Taking a boat for a sea trial—or taking it for “test run”—should be an essential part of the boat-buying process. What to look for during this test, however, isn’t always clear to new boaters. Here are several areas worthy of your attention. For a more thorough evaluation, consider asking a boating-savvy friend to tag along, or for larger boats in particular, hiring a marine surveyor.
Sea Trial Checklist
When it comes performing a sea trial, there are a few main steps you should follow:
- Create a “real-life” environment on the boat to accurately replicate a typical day.
- Be sure to test performance targets, and ask your dealer about horsepower options.
- Play the role of both driver and passenger.
- Look at engine trim, consider how you will use the boat (watersports, fishing, etc.)
- Bring the boat to 30 MPH, perform a hard turn, and if possible, test conditions in rough waters.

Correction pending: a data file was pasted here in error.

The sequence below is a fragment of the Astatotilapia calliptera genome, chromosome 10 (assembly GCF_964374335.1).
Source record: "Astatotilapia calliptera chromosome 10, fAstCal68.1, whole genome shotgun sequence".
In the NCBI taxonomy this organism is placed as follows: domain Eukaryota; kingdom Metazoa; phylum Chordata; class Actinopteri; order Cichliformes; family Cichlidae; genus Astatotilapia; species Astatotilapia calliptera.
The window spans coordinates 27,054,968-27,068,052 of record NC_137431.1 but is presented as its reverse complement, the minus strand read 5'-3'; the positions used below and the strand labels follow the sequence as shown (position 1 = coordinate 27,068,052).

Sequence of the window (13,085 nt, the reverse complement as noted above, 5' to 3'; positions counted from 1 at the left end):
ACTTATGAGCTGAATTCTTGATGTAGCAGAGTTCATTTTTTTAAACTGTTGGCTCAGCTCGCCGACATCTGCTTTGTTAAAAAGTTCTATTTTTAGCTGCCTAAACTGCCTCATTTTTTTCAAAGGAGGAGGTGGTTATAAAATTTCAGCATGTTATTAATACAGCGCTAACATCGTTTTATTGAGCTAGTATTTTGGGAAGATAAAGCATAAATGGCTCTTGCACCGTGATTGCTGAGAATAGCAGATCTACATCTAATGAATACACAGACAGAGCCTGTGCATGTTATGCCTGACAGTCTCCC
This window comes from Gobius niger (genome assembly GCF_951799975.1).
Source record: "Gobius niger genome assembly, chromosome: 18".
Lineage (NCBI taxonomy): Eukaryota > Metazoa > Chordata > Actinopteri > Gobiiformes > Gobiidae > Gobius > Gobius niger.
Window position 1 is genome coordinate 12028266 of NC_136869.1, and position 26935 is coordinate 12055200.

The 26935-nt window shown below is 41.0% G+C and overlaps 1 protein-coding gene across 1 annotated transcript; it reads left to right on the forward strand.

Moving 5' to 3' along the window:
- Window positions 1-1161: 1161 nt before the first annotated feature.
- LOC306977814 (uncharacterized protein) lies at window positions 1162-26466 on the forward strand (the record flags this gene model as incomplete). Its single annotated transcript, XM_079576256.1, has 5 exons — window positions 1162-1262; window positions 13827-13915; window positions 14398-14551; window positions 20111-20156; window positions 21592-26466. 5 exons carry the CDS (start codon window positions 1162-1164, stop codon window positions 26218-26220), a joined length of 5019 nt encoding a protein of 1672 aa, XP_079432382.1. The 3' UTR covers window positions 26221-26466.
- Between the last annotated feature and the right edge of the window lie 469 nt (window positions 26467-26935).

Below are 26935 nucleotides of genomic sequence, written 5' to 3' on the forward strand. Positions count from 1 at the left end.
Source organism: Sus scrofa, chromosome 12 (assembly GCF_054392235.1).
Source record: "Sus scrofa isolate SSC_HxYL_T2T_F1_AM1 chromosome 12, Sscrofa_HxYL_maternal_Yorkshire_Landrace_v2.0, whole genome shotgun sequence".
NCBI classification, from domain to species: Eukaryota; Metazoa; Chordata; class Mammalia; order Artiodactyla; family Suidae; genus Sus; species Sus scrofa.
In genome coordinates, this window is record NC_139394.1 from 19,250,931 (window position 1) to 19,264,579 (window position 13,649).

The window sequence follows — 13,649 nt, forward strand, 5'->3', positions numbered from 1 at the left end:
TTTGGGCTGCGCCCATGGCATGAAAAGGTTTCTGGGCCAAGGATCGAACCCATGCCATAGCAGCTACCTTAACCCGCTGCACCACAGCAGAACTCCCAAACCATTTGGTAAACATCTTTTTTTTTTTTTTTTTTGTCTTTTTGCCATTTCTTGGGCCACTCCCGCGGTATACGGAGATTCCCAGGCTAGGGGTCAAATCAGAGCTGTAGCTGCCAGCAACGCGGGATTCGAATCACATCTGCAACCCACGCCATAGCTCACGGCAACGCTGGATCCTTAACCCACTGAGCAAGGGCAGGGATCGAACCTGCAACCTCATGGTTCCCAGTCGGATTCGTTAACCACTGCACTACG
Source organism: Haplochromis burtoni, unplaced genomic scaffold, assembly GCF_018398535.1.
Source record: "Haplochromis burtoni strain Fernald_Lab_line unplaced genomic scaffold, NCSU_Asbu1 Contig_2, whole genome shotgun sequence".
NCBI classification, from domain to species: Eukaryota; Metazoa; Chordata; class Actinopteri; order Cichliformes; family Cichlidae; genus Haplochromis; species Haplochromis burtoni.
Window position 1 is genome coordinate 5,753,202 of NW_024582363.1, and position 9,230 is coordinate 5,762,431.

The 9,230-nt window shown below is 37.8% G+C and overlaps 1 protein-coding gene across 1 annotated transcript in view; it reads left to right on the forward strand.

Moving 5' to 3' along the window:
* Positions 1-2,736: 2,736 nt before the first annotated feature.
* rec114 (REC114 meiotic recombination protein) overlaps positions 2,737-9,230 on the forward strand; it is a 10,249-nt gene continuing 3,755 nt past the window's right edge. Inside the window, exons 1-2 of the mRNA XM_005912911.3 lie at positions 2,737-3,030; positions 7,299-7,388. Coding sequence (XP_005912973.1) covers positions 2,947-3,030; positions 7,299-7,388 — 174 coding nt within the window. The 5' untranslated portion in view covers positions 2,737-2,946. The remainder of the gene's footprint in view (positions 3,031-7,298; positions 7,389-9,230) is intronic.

- At no-wake speeds, center the wheel and note how well the boat keeps its line.
- Run both into and away from the sun—check for glare and reflections.
What to Look for During a Sea Trial
Whenever possible, test a boat like you plan to use a boat. Many sea trials are undertaken on a boat loaded with little fuel, few passengers, and an absence of gear. In use, however, odds are you’ll have all of the above, adding hundreds or even 1,000 pounds or more to your boat’s load. If practical, bring family members or friends to more accurately replicate your typical day on the water. If not, keep in mind that the performance you feel during a lightly loaded test ride will rarely if ever equate to the performance you’ll feel during real-world usage. If a boat is at all sluggish or just barely hits your performance targets during a test ride, ask your dealer about other horsepower options available and how they may improve the ride.
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